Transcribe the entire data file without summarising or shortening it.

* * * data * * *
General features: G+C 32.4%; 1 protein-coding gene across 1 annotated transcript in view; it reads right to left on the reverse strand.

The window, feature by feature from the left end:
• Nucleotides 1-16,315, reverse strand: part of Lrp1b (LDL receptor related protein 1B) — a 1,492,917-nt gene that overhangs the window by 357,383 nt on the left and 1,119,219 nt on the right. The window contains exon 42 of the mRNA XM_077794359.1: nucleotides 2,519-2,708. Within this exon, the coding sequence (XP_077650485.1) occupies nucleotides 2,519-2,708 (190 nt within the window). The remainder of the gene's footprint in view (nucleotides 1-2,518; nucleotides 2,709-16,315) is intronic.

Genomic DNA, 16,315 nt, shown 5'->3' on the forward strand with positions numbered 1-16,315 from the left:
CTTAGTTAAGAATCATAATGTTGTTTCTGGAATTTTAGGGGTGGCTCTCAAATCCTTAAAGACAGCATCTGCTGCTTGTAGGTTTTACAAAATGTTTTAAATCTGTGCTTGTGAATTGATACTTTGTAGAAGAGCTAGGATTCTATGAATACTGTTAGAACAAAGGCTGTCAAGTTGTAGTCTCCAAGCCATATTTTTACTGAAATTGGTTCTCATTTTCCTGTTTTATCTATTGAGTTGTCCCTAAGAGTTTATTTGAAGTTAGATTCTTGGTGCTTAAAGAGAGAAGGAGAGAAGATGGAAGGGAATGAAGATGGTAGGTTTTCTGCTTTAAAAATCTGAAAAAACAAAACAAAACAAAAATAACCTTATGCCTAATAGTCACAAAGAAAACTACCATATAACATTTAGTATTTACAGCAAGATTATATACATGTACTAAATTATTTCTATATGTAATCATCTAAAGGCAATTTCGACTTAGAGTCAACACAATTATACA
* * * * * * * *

General features: G+C 32.4%; 1 protein-coding gene across 1 annotated transcript in view; it reads right to left on the reverse strand.

The window, feature by feature from the left end:
• Nucleotides 1-16,315, reverse strand: part of Lrp1b (LDL receptor related protein 1B) — a 1,492,917-nt gene that overhangs the window by 357,383 nt on the left and 1,119,219 nt on the right. The window contains exon 42 of the mRNA XM_077794359.1: nucleotides 2,519-2,708. Within this exon, the coding sequence (XP_077650485.1) occupies nucleotides 2,519-2,708 (190 nt within the window). The remainder of the gene's footprint in view (nucleotides 1-2,518; nucleotides 2,709-16,315) is intronic.

Genomic DNA, 16,315 nt, shown 5'->3' on the forward strand with positions numbered 1-16,315 from the left:
CTTAGTTAAGAATCATAATGTTGTTTCTGGAATTTTAGGGGTGGCTCTCAAATCCTTAAAGACAGCATCTGCTGCTTGTAGGTTTTACAAAATGTTTTAAATCTGTGCTTGTGAATTGATACTTTGTAGAAGAGCTAGGATTCTATGAATACTGTTAGAACAAAGGCTGTCAAGTTGTAGTCTCCAAGCCATATTTTTACTGAAATTGGTTCTCATTTTCCTGTTTTATCTATTGAGTTGTCCCTAAGAGTTTATTTGAAGTTAGATTCTTGGTGCTTAAAGAGAGAAGGAGAGAAGATGGAAGGGAATGAAGATGGTAGGTTTTCTGCTTTAAAAATCTGAAAAAACAAAACAAAACAAAAATAACCTTATGCCTAATAGTCACAAAGAAAACTACCATATAACATTTAGTATTTACAGCAAGATTATATACATGTACTAAATTATTTCTATATGTAATCATCTAAAGGCAATTTCGACTTAGAGTCAACACAATTATACA